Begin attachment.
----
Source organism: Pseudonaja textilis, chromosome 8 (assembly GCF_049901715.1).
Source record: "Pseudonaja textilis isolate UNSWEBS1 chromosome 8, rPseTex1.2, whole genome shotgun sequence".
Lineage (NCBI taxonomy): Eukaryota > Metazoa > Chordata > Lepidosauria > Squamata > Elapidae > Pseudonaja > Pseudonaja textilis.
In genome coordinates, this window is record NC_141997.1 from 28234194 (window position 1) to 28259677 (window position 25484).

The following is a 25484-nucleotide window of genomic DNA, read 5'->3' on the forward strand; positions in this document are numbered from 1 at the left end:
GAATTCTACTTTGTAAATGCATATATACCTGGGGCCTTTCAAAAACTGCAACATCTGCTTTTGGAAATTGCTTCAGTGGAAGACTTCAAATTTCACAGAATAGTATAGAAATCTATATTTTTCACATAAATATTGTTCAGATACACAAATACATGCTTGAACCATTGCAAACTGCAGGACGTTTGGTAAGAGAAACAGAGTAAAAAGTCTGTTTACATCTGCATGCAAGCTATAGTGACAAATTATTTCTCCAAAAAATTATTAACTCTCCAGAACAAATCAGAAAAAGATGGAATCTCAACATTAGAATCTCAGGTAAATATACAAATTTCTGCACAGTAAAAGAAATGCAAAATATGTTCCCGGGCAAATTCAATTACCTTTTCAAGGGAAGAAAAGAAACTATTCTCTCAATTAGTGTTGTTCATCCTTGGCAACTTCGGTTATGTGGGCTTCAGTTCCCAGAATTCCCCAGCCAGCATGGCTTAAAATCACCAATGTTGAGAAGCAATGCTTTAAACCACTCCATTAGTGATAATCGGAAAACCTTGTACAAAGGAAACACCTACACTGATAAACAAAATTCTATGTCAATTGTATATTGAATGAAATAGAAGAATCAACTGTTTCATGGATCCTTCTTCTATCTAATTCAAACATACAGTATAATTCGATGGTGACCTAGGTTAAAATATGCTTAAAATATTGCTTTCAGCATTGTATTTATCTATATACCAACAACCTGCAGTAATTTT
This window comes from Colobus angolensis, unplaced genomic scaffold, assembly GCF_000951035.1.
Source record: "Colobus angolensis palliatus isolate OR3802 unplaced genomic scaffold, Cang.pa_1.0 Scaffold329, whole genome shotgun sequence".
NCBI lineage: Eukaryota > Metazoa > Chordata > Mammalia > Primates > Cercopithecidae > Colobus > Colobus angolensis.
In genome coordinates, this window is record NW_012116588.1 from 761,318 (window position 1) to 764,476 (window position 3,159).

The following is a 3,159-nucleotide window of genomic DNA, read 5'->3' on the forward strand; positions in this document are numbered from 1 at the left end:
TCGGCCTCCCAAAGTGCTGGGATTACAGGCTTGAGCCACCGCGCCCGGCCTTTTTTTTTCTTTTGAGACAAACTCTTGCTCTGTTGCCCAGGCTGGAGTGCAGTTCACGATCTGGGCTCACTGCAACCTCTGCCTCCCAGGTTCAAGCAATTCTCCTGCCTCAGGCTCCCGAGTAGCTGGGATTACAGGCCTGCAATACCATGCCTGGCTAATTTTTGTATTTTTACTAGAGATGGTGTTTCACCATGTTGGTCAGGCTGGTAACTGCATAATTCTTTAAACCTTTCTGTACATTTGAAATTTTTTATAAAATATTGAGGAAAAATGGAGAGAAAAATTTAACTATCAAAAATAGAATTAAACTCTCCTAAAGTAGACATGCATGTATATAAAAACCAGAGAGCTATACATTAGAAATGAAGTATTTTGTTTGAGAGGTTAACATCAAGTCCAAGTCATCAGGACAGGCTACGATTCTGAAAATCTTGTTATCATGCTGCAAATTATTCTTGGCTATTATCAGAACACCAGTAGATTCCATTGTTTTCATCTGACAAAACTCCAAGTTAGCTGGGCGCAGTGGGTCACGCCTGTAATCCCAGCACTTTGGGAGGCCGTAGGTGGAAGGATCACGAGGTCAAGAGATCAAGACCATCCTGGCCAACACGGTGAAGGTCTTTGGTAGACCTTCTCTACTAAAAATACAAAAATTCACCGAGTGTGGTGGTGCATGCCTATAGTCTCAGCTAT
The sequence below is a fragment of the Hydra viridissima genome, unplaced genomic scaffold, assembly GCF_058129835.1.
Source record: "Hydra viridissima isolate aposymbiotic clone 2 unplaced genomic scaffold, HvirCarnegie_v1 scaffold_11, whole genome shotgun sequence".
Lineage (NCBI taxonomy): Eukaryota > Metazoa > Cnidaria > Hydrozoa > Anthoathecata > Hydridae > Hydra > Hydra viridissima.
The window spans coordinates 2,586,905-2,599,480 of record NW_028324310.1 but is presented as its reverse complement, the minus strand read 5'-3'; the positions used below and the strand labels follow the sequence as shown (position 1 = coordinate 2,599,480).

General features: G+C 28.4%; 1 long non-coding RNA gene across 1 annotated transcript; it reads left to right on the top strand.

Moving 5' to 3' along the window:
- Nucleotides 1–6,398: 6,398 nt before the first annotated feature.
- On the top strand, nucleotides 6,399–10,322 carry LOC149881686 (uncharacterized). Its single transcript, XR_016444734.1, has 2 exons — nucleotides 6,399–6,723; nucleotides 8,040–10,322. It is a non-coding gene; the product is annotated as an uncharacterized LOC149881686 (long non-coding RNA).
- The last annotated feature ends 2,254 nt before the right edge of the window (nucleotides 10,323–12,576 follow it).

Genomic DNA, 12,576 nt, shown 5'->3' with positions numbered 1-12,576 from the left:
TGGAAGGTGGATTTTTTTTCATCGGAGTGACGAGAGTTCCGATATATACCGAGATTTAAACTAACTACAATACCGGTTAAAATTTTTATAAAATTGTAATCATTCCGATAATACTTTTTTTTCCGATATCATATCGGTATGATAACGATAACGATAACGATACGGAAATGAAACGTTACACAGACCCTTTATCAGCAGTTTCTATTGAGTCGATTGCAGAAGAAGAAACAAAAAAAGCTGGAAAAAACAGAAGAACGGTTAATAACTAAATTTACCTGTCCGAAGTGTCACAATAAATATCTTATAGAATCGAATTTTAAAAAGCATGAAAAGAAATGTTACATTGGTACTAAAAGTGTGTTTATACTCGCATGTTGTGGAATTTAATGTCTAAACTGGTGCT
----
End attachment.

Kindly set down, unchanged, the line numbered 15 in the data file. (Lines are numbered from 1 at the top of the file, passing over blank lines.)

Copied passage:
Lineage (NCBI taxonomy): Eukaryota > Metazoa > Cnidaria > Hydrozoa > Anthoathecata > Hydridae > Hydra > Hydra viridissima.